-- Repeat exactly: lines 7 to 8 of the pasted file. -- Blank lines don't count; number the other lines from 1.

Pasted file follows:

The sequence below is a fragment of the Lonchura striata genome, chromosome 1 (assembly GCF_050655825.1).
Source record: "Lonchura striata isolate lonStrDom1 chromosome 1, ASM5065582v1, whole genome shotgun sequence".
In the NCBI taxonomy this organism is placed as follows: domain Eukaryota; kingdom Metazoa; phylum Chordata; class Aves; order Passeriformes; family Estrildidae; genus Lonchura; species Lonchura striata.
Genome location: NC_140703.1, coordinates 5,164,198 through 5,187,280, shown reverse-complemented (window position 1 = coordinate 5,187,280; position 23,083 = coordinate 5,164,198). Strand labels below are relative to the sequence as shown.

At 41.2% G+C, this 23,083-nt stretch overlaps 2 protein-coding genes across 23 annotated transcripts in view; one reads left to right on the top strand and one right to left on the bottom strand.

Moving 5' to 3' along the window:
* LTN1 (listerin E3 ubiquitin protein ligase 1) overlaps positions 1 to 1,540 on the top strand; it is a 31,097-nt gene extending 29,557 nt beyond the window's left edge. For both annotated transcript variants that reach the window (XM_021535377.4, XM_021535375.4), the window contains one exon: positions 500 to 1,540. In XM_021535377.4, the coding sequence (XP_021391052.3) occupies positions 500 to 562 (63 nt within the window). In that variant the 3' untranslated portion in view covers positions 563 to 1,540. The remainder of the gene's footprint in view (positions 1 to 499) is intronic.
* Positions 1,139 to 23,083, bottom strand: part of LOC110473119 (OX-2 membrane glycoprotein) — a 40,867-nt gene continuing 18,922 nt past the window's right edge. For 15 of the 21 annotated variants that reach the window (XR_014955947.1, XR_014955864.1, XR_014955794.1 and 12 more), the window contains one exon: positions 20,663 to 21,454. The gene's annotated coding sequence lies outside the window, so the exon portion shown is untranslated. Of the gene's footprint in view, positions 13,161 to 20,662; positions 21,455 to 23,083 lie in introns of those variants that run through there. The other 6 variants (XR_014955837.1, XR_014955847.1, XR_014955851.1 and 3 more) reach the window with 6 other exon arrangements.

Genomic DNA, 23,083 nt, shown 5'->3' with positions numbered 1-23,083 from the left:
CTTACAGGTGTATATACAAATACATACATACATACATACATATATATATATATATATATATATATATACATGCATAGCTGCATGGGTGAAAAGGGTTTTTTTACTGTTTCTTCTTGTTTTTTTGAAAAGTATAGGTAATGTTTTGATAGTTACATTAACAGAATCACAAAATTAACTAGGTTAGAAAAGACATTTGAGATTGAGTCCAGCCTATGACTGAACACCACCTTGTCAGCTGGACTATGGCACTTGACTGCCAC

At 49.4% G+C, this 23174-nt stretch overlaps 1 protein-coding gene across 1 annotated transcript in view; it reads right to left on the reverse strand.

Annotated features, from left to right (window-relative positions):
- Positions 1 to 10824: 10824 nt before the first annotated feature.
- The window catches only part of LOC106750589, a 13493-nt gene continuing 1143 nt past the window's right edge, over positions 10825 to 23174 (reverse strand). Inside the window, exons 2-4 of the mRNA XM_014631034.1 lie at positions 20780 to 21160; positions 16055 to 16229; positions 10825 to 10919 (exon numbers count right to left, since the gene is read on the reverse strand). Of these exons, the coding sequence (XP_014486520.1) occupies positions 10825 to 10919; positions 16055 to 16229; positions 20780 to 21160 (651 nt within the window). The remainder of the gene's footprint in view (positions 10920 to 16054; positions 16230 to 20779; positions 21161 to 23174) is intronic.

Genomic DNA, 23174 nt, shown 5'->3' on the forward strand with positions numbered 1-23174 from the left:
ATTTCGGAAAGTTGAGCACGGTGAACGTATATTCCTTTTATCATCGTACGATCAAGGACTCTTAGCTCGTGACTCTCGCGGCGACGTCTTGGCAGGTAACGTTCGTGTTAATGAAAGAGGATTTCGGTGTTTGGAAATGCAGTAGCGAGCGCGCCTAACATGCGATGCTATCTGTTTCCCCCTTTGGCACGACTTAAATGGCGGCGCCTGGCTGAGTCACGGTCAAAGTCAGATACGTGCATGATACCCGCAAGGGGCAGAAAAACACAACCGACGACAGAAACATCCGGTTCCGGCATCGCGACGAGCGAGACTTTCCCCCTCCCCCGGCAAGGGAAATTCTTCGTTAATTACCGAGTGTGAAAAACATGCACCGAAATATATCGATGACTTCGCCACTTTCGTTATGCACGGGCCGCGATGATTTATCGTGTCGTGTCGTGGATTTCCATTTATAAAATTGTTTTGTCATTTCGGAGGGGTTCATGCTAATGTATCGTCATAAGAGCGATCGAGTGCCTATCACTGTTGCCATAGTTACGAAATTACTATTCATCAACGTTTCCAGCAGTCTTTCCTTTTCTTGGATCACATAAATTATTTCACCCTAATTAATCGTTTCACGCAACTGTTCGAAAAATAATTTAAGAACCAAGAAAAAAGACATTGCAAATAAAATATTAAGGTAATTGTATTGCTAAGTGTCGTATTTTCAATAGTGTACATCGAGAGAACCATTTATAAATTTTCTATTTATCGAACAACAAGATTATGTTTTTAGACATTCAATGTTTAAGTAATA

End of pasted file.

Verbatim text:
* LTN1 (listerin E3 ubiquitin protein ligase 1) overlaps positions 1 to 1,540 on the top strand; it is a 31,097-nt gene extending 29,557 nt beyond the window's left edge. For both annotated transcript variants that reach the window (XM_021535377.4, XM_021535375.4), the window contains one exon: positions 500 to 1,540. In XM_021535377.4, the coding sequence (XP_021391052.3) occupies positions 500 to 562 (63 nt within the window). In that variant the 3' untranslated portion in view covers positions 563 to 1,540. The remainder of the gene's footprint in view (positions 1 to 499) is intronic.
* Positions 1,139 to 23,083, bottom strand: part of LOC110473119 (OX-2 membrane glycoprotein) — a 40,867-nt gene continuing 18,922 nt past the window's right edge. For 15 of the 21 annotated variants that reach the window (XR_014955947.1, XR_014955864.1, XR_014955794.1 and 12 more), the window contains one exon: positions 20,663 to 21,454. The gene's annotated coding sequence lies outside the window, so the exon portion shown is untranslated. Of the gene's footprint in view, positions 13,161 to 20,662; positions 21,455 to 23,083 lie in introns of those variants that run through there. The other 6 variants (XR_014955837.1, XR_014955847.1, XR_014955851.1 and 3 more) reach the window with 6 other exon arrangements.